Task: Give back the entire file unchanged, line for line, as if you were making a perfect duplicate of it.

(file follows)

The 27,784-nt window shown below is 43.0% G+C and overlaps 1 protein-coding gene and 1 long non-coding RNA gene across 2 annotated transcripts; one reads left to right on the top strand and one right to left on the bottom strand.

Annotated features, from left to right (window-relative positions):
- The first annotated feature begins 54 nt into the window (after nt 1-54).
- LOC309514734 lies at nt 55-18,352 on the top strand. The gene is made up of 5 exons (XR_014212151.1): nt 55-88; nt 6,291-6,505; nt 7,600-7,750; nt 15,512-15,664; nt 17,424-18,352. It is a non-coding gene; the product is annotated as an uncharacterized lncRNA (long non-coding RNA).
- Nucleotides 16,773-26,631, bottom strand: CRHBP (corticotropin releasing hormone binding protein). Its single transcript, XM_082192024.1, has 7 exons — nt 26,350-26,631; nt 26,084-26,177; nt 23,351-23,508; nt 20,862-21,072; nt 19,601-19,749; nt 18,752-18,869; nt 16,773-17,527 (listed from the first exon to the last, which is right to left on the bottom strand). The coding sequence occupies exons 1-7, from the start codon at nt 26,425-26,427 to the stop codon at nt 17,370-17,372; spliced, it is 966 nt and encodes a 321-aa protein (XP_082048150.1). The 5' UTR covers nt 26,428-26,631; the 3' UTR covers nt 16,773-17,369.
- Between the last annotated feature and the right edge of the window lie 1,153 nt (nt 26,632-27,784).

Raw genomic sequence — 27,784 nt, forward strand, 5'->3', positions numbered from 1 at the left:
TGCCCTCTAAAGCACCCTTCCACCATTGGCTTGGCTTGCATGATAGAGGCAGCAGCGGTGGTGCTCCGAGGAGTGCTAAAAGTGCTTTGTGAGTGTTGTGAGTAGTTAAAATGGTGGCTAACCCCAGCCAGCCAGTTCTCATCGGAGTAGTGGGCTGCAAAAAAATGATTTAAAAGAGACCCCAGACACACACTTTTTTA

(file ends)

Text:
The 27,784-nt window shown below is 43.0% G+C and overlaps 1 protein-coding gene and 1 long non-coding RNA gene across 2 annotated transcripts; one reads left to right on the top strand and one right to left on the bottom strand.

Annotated features, from left to right (window-relative positions):
- The first annotated feature begins 54 nt into the window (after nt 1-54).
- LOC309514734 lies at nt 55-18,352 on the top strand. The gene is made up of 5 exons (XR_014212151.1): nt 55-88; nt 6,291-6,505; nt 7,600-7,750; nt 15,512-15,664; nt 17,424-18,352. It is a non-coding gene; the product is annotated as an uncharacterized lncRNA (long non-coding RNA).
- Nucleotides 16,773-26,631, bottom strand: CRHBP (corticotropin releasing hormone binding protein). Its single transcript, XM_082192024.1, has 7 exons — nt 26,350-26,631; nt 26,084-26,177; nt 23,351-23,508; nt 20,862-21,072; nt 19,601-19,749; nt 18,752-18,869; nt 16,773-17,527 (listed from the first exon to the last, which is right to left on the bottom strand). The coding sequence occupies exons 1-7, from the start codon at nt 26,425-26,427 to the stop codon at nt 17,370-17,372; spliced, it is 966 nt and encodes a 321-aa protein (XP_082048150.1). The 5' UTR covers nt 26,428-26,631; the 3' UTR covers nt 16,773-17,369.
- Between the last annotated feature and the right edge of the window lie 1,153 nt (nt 26,632-27,784).

Raw genomic sequence — 27,784 nt, forward strand, 5'->3', positions numbered from 1 at the left:
TGCCCTCTAAAGCACCCTTCCACCATTGGCTTGGCTTGCATGATAGAGGCAGCAGCGGTGGTGCTCCGAGGAGTGCTAAAAGTGCTTTGTGAGTGTTGTGAGTAGTTAAAATGGTGGCTAACCCCAGCCAGCCAGTTCTCATCGGAGTAGTGGGCTGCAAAAAAATGATTTAAAAGAGACCCCAGACACACACTTTTTTA